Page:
Janet's Conner

This Blog tell the Truth and will never not tell the Truth. Impeach Bush

Thursday, May 25, 2006


Ever since 1948, when historian Arthur Schlesinger Sr., first polled leading scholars and asked them to rank our presidents, updated polls have been released every few years. As a participant in the current poll, I spent several weeks thinking long and hard about the best and worst of our country's presidents---and about President Bush's eventual place in history.

As aides and supporters worry whether Bush's presidency can "be salvaged," I respectfully suggest the future of the country, rather than the president's legacy, is the topic more worth pondering. The forthcoming poll will be the first to include a preliminary ranking of this President Bush. So, here is my prediction.

There is much agreement by scholars as to the greatest presidents: they are Abraham Lincoln, Franklin Roosevelt, George Washington and Theodore Roosevelt, with Harry Truman, Thomas Jefferson and Andrew Jackson not far behind. These great leaders provide a standard by which all presidents are measured---and clues as to how Bush measures up. From the great presidents we know that the country is well-served by leaders who exhibit the following traits:

* Humanity, compassion, and respect for others
* A governing style that unifies, not divides
* Rhetorical skills and the ability to communicate a clear, realistic vision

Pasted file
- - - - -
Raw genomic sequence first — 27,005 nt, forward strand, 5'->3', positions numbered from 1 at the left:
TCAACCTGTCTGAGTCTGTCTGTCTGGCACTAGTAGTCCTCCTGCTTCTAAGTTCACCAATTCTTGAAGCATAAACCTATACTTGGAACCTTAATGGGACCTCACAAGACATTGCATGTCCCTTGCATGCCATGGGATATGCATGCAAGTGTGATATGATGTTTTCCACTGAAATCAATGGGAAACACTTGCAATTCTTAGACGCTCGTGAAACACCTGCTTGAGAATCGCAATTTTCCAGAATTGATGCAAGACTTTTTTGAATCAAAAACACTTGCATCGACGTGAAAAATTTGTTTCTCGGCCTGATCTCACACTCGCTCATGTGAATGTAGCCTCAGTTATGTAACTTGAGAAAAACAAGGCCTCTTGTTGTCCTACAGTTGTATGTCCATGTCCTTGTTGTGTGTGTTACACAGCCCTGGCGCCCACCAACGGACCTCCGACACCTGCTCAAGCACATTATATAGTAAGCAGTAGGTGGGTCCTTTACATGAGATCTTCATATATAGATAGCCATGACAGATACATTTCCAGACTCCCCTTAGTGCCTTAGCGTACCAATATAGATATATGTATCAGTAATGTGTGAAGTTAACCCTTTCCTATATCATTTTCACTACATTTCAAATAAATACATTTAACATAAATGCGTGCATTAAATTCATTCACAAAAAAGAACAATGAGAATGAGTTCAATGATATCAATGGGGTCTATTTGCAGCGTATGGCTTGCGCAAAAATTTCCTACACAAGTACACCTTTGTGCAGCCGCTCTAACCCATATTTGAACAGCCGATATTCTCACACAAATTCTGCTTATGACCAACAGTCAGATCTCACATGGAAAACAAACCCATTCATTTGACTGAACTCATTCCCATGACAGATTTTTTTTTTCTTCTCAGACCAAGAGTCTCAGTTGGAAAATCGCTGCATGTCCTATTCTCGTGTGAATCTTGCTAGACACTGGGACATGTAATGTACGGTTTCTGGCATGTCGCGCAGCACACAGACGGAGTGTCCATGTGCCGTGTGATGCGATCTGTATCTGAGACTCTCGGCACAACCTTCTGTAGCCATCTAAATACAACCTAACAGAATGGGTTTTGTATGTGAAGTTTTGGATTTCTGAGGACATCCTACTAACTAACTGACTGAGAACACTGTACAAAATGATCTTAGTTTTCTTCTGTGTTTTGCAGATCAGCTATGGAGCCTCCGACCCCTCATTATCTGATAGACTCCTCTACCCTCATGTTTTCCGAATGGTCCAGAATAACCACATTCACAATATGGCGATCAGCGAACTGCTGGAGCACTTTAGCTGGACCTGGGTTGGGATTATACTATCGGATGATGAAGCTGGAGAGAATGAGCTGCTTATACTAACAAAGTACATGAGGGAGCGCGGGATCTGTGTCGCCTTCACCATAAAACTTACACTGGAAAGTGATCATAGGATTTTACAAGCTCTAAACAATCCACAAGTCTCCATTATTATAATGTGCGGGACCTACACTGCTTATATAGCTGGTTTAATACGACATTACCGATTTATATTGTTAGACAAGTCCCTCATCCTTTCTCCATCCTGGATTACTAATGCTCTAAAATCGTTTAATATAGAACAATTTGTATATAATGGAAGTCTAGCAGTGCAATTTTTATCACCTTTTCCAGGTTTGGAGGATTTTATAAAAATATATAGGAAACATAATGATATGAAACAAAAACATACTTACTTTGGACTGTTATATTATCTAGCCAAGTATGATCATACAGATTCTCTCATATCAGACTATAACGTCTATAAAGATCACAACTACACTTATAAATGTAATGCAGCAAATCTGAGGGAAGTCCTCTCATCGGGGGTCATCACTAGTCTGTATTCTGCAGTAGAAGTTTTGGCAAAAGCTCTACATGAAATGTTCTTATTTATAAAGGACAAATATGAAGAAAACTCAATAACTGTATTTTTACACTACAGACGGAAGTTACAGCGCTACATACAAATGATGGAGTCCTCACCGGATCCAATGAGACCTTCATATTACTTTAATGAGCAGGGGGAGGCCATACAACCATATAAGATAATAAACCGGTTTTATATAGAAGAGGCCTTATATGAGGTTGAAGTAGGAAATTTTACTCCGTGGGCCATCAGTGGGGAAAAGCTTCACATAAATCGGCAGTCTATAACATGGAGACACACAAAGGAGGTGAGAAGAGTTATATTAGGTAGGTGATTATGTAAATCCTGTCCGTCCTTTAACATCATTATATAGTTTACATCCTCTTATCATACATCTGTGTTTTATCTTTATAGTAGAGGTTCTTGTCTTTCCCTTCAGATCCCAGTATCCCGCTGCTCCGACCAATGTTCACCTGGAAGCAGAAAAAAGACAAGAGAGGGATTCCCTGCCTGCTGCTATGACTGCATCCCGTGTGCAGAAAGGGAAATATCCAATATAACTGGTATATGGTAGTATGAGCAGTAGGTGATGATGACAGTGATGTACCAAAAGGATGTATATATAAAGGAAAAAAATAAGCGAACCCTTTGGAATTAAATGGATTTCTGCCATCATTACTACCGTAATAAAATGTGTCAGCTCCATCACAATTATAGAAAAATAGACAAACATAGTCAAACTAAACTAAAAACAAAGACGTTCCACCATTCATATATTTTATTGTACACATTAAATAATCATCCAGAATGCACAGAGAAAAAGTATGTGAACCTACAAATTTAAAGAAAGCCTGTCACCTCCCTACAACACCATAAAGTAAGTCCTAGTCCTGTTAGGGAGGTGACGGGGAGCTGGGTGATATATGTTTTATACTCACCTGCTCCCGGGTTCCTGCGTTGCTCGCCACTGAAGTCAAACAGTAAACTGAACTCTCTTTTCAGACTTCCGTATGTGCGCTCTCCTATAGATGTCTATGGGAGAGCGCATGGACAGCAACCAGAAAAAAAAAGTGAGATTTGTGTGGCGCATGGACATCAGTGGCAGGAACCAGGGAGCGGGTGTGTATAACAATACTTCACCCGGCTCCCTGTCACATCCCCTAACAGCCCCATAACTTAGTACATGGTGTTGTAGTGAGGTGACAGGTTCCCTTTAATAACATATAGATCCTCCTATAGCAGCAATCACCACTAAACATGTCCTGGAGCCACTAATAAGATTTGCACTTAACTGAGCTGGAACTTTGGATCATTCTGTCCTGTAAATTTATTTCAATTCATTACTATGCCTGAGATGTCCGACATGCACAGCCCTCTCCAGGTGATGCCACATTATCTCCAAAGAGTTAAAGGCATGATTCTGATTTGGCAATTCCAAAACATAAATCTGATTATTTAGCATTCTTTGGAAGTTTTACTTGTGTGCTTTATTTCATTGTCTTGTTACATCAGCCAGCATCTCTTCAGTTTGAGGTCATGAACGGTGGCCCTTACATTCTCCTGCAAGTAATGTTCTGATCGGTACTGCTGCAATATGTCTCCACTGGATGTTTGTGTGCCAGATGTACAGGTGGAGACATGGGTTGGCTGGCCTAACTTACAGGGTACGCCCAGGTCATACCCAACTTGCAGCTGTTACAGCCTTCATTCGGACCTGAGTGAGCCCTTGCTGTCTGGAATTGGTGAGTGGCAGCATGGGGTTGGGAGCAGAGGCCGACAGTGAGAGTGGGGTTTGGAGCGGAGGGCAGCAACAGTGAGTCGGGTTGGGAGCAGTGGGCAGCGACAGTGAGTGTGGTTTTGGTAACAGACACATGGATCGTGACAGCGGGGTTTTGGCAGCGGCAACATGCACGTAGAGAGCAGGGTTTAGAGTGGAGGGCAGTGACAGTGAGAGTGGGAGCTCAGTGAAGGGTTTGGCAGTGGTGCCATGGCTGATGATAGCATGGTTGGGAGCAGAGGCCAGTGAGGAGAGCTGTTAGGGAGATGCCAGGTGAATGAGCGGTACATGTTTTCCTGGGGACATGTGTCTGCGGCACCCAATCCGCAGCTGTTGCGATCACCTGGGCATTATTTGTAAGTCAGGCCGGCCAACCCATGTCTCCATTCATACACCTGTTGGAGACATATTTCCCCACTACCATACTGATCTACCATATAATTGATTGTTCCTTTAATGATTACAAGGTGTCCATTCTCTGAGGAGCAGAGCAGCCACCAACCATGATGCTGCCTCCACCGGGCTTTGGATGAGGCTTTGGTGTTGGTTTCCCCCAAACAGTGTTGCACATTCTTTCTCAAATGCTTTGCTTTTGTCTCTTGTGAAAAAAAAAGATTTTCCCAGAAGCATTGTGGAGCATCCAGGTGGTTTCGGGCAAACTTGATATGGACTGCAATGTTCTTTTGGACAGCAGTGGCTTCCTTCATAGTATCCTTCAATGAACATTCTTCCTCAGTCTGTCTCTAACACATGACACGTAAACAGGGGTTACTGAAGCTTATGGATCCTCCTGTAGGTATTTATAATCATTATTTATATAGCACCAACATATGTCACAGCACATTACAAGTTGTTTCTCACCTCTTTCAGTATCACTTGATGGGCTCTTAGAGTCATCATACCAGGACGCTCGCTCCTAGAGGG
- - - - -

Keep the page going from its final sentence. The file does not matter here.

* Willingness to listen to experts and the public
* Ability to admit error, accept criticism and be adaptable
* Engaged and inquisitive, with a sense of perspective and history
* Integrity, inspiring trust among the people
* Moral courage in not shrinking from challenges

Unfortunately, Bush's legacy has been the polar opposite of this list. This brings up the matter of who are our worst presidents. Again, scholars are in agreement, listing Warren Harding, Andrew Johnson, Franklin Pierce and James Buchanan.

Like them, Bush has been tone deaf, disinterested in advice and evidence that contradict his beliefs, intellectually disengaged from the crisis that have enveloped his administration, and arrogant in exercising power. Bush's failure is most apparent in the major crisis of his presidency, namely mishandling the war in Iraq and Hurricane Katrina, recklessly amassing the world's largest deficits and debt, and failing to lead on pressing challenges such as the skyrocketing costs of health care, fuel and a college educcation.

In each case, he steadfastly refused to adjust, adapt or alter his flawed strategy. These missteps bode poorly for Bush because a president's ultimate legacy is how he responds to crisis, particularly war.

Undoubtedly, the source of the problem rests with Bush's personal style. Ironically, this is the very trait about which he and his supporters boasted as a candidate.

Bush's shortcomings are numerous and can be seen in the mountain of wildly foolish and juvenile official remarks he has made in office, from his premature boast of "mission accomplished" aboard the aircraft carrier USS Abraham Lincoln to his goading terrorists and suicide bombers to "bring 'em on!" And they have.